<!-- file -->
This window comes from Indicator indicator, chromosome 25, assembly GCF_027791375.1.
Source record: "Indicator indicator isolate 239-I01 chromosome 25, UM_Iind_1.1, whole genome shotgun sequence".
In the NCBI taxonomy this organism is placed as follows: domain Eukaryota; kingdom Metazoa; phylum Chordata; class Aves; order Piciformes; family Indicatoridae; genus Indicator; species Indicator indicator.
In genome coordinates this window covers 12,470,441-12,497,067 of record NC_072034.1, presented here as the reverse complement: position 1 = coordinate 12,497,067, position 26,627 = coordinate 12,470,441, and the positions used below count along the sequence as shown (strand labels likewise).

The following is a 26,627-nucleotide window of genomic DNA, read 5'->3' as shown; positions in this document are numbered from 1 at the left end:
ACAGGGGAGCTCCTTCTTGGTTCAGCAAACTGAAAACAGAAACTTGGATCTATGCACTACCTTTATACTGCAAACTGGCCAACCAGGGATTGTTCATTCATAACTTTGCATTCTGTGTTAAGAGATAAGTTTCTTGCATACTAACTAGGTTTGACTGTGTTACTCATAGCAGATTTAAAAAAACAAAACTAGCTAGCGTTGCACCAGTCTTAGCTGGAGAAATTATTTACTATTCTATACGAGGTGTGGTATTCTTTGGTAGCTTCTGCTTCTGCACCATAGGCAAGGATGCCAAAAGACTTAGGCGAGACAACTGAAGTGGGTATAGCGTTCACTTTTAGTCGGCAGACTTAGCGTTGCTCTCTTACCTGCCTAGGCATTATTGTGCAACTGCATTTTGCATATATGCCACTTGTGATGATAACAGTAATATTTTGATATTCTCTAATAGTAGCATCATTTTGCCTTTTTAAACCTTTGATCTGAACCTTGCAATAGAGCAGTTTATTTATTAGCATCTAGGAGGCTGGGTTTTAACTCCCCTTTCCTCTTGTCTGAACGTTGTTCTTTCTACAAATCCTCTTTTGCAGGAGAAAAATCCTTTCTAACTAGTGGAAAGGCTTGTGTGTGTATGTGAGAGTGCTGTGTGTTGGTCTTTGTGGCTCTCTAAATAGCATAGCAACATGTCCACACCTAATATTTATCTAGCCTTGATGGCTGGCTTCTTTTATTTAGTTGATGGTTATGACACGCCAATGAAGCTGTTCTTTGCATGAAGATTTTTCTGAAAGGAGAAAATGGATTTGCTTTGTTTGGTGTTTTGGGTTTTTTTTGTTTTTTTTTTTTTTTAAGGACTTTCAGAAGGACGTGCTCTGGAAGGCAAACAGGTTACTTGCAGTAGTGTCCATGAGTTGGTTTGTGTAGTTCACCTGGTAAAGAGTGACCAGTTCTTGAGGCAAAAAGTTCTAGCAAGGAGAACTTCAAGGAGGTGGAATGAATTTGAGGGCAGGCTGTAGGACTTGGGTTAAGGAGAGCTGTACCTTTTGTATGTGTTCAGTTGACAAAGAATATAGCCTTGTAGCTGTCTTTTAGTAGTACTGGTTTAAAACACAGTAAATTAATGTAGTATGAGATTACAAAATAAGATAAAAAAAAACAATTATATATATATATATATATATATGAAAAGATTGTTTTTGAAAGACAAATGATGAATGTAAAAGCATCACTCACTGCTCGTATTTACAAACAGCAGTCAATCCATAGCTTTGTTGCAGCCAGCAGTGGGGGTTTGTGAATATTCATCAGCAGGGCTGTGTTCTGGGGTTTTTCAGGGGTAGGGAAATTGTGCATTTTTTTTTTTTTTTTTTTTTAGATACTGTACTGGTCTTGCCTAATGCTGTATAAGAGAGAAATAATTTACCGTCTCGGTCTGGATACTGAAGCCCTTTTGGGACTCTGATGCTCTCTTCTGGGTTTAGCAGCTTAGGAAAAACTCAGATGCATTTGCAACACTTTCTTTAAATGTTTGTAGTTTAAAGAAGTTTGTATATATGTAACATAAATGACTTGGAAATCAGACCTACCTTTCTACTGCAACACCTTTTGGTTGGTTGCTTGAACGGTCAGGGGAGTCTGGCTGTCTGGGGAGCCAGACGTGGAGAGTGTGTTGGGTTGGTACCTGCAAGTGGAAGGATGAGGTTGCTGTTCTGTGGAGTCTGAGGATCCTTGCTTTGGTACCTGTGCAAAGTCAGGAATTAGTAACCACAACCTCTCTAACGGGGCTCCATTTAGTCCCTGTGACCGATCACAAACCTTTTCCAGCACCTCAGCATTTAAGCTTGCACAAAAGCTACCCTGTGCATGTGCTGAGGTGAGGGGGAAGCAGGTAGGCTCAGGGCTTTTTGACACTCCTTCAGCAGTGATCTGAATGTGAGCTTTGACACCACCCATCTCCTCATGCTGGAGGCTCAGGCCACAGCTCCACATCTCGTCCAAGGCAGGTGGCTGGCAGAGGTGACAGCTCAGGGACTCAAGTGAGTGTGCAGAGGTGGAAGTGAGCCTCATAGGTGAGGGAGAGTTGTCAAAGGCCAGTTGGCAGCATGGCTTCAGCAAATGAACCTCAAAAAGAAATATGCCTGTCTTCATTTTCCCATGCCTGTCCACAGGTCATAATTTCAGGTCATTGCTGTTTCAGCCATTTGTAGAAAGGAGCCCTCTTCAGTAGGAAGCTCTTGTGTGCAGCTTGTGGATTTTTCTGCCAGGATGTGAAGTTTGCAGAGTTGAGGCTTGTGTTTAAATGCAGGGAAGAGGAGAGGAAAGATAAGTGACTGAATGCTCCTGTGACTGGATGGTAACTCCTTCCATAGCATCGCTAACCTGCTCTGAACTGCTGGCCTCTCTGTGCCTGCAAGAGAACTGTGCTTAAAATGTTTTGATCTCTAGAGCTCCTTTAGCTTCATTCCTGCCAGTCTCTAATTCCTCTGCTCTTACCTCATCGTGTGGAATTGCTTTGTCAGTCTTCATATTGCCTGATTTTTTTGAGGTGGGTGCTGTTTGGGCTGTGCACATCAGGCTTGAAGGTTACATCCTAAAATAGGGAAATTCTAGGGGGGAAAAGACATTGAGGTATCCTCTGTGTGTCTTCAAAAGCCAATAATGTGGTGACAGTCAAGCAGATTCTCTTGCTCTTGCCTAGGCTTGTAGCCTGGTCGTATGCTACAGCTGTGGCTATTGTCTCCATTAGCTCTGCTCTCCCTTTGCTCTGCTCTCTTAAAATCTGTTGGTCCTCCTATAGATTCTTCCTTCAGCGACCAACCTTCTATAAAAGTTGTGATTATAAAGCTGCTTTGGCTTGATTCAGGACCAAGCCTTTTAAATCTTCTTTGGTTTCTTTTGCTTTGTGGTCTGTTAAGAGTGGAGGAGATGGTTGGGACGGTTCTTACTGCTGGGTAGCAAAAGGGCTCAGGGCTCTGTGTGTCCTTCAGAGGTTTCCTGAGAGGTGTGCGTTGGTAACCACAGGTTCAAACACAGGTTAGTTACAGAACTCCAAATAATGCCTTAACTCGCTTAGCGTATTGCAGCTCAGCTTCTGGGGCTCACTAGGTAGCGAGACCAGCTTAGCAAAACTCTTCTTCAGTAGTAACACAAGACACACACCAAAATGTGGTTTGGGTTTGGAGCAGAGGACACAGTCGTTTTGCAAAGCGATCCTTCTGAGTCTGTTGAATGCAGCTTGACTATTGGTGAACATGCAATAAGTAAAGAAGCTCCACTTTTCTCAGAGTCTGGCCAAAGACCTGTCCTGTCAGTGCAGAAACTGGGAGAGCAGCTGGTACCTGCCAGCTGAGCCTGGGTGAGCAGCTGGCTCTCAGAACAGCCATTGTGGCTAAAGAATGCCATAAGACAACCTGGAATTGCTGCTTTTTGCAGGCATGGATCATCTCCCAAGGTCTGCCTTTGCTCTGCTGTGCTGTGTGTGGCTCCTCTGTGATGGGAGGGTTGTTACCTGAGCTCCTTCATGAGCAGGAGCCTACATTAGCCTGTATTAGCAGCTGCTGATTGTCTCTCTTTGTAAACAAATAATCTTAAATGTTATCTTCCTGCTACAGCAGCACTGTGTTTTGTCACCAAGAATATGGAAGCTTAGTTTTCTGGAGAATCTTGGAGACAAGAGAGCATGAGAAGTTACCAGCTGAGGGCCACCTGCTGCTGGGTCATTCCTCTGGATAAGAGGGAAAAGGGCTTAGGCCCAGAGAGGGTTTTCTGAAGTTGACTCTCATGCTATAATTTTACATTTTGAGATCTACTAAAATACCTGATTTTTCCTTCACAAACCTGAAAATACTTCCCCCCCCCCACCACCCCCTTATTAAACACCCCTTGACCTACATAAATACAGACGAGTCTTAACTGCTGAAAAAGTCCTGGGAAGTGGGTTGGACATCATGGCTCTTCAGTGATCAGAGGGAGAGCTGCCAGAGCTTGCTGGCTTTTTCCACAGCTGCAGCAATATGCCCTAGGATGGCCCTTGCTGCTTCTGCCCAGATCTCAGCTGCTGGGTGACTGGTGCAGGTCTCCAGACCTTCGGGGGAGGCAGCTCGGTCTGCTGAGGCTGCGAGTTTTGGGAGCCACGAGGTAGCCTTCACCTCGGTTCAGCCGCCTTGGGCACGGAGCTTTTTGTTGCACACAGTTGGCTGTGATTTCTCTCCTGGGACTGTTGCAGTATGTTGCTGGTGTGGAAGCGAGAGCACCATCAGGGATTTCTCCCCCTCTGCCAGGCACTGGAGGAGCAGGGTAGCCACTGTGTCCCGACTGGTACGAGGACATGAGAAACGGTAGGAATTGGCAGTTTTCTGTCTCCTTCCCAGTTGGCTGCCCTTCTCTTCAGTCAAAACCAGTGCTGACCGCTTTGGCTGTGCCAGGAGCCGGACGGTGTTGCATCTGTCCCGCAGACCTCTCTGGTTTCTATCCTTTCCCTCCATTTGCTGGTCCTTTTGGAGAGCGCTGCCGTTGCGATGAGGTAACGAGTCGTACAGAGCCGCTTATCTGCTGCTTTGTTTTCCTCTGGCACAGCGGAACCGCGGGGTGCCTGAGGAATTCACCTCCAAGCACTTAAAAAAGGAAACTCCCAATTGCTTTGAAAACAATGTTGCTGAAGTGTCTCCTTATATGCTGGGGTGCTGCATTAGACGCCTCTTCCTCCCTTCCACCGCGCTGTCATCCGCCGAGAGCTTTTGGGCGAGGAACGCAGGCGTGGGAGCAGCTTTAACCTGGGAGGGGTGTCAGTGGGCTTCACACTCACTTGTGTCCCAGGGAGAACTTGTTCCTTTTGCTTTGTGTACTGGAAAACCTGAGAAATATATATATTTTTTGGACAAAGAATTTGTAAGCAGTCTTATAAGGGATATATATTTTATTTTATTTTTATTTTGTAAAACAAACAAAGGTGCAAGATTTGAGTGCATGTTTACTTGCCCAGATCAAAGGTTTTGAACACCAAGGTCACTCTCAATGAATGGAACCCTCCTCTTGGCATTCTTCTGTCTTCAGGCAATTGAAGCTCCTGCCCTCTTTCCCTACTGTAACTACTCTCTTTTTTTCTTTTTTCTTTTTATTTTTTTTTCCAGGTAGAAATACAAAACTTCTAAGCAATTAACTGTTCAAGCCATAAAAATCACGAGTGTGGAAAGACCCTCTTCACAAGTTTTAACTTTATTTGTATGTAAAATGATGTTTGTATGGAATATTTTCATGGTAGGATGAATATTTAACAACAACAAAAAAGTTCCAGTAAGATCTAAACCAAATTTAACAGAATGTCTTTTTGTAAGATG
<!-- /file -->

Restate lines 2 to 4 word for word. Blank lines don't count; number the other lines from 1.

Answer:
Source record: "Indicator indicator isolate 239-I01 chromosome 25, UM_Iind_1.1, whole genome shotgun sequence".
In the NCBI taxonomy this organism is placed as follows: domain Eukaryota; kingdom Metazoa; phylum Chordata; class Aves; order Piciformes; family Indicatoridae; genus Indicator; species Indicator indicator.
In genome coordinates this window covers 12,470,441-12,497,067 of record NC_072034.1, presented here as the reverse complement: position 1 = coordinate 12,497,067, position 26,627 = coordinate 12,470,441, and the positions used below count along the sequence as shown (strand labels likewise).